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Care Home Fees

According to insidegovernment.co.uk more than ten million people in the United Kingdom are currently aged over 65. And it is estimated that by 2035, the number of people aged 80 or older is projected to reach 3.6 million.

There is an increasing number of older adults with conditions such as dementia that require them to enter a care home in later life.

When someone has the need to enter a Care Home, the Local Authority immediately issues the necessary paperwork to be completed for “means testing”. Capital limits are used to assess a person’s ability to pay for care. If at the time you are admitted to care and your Estate is worth less than £14,250. The Local Authority will pay for all of your care.

However, if your Estate is valued at over £23,250 then you must fund the cost of your own care even if this involves selling your family home. With the average care home costing between £800 and £1000 a week, it doesn’t take long to eat up your life’s savings.

Nowadays people are becoming increasingly aware of the need to put in place strategies to protect their homes and other assets for future generations and against the potential sale of their home to pay for care fees.

Assets placed in Trust, including your family home could be protected from being sold to pay for care home fees. However, it is important to choose the right strategy for you. Not everyone who is looking into this subject considers whether it is best to put into place death or lifetime planning.

Death versus Lifetime Planning

Death planning addresses protecting the home should the survivor go into care because each persons share of the home is only placed into trust in the event of their death. However, some couples have concerns about going into care at the same time if this occurs the house is still at risk because there is nothing in trust yet (no one has died) and no one is living there.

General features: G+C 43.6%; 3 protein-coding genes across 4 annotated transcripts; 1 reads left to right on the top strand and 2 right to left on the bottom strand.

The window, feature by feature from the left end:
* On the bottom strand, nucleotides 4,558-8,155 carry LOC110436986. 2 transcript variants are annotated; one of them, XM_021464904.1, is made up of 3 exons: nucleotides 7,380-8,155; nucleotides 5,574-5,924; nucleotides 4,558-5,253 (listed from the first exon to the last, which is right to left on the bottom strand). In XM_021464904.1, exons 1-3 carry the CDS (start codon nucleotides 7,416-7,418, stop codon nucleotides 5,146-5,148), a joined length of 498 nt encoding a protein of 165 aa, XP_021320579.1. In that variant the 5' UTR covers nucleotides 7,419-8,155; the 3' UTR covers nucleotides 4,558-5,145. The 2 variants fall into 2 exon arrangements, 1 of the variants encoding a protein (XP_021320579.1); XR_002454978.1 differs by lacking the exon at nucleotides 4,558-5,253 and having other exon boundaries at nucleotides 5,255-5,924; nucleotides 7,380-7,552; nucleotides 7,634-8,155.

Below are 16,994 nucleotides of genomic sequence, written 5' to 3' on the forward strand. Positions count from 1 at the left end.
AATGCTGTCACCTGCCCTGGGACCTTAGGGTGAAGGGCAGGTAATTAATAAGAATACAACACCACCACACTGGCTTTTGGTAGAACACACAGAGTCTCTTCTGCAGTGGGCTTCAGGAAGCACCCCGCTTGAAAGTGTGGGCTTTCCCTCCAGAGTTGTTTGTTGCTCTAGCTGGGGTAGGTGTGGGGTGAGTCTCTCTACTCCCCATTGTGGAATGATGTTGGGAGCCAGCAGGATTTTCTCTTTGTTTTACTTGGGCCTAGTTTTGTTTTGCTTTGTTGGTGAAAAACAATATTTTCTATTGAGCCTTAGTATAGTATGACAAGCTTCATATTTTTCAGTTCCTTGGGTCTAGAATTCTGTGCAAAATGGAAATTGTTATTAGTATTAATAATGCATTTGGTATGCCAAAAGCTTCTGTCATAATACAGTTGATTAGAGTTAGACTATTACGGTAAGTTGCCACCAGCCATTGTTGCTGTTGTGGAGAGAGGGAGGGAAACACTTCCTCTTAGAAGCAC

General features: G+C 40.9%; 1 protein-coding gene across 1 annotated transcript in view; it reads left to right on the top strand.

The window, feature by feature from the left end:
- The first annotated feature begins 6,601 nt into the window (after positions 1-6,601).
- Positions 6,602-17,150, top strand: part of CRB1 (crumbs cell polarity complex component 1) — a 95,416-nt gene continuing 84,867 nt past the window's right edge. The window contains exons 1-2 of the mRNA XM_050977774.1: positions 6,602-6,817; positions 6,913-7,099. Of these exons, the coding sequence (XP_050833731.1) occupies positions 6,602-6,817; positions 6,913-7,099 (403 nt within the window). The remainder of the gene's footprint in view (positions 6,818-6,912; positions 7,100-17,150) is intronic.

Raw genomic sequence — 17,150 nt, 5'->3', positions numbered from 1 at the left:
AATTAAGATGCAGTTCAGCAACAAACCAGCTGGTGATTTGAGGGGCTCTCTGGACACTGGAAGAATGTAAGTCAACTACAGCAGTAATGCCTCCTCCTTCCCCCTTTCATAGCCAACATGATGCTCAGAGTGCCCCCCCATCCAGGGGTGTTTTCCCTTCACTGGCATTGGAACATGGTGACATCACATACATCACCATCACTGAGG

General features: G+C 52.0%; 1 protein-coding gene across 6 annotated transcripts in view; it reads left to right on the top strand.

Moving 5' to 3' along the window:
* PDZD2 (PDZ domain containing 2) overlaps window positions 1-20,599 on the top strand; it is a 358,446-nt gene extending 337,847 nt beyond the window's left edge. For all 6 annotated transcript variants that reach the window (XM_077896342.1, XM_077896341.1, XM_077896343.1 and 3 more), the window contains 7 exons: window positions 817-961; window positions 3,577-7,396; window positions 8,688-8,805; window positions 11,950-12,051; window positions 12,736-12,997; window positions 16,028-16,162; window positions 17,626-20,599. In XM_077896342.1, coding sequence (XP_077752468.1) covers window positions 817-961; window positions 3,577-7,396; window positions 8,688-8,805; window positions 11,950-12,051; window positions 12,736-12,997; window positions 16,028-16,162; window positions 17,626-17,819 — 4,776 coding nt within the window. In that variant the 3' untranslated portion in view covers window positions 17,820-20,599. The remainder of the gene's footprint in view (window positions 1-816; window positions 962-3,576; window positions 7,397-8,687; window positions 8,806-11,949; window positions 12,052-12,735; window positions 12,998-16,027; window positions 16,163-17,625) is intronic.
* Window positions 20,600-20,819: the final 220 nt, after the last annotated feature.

If you are concerned about this scenario you may want to consider lifetime planning for care fees which involves placing the property into a probate trust in your lifetime.

How Does Death Planning for Care Fees Work?

1) Sever the tenancy of the property

If the current ownership of the property is on a ‘Joint Tenants’ basis, you need to equalise your estate, amending your main residence to ‘Tenants in Common’. This can be achieved by a Deed of Severance.

For most people, their main asset is their family home. Most people own their property ‘jointly’, meaning they each own 100% of the property. Severing the tenancy of the property will mean that a couple will own 50% each of the property as ‘tenants in common’.

2) Set up a Will and a Family Trust

By making a Will that directs assets into a family trust, on first death the deceased person’s share of the property will move into their Family Trust and the surviving partner can continue to live in the home.

In the event that the surviving person is required to go into care, they only have interest in half of the house as the other half is in their deceased partner’s Trust. It is highly unlikely an outside buyer would be willing to buy into the property and so in this instance. The value of the home is effectively nil and cannot be assessed to pay for care.

How Does Lifetime Planning for Care Fees Work?

For couples Lifetime Planning for Care, Fees involves conveying the main residence split between two probate trusts in your lifetime. Once this has been carried out the trusts own the shares in the property, you retain the right to reside at the property and you can still sell or refinance the property.

If this was the case it would be best to have any future conveyance done by the professional who set up the trust to ensure that the property does not lose the protection the trust affords it.

A single or widowed person looking to protect against the sale of their home for care fees should only consider Lifetime planning. This is because the property will be solely owned and the tenancy cannot be severed. In this case, the whole property is conveyed into a single probate trust.

The end result is that the trust owns the property and not you, therefore preventing it from potentially being sold to pay for care home fees.


With any planning of this nature, time is of the essence, as disposal of assets is classed as deprivation. It’s important to do this sooner rather than later.

The critical timescale for this is six months, in the first six months prior to needing to go into a care home, moving assets away can lead to being guilty of deliberate deprivation of capital.

If assets have been put into trust for longer than six months it is up to the Local Authority to prove deprivation. The ideal timescale is generally accepted to be five years because this is currently how far case law goes back in bankruptcy and insolvency cases.

Related Links

Deed of Severance
What is Deliberate Deprivation?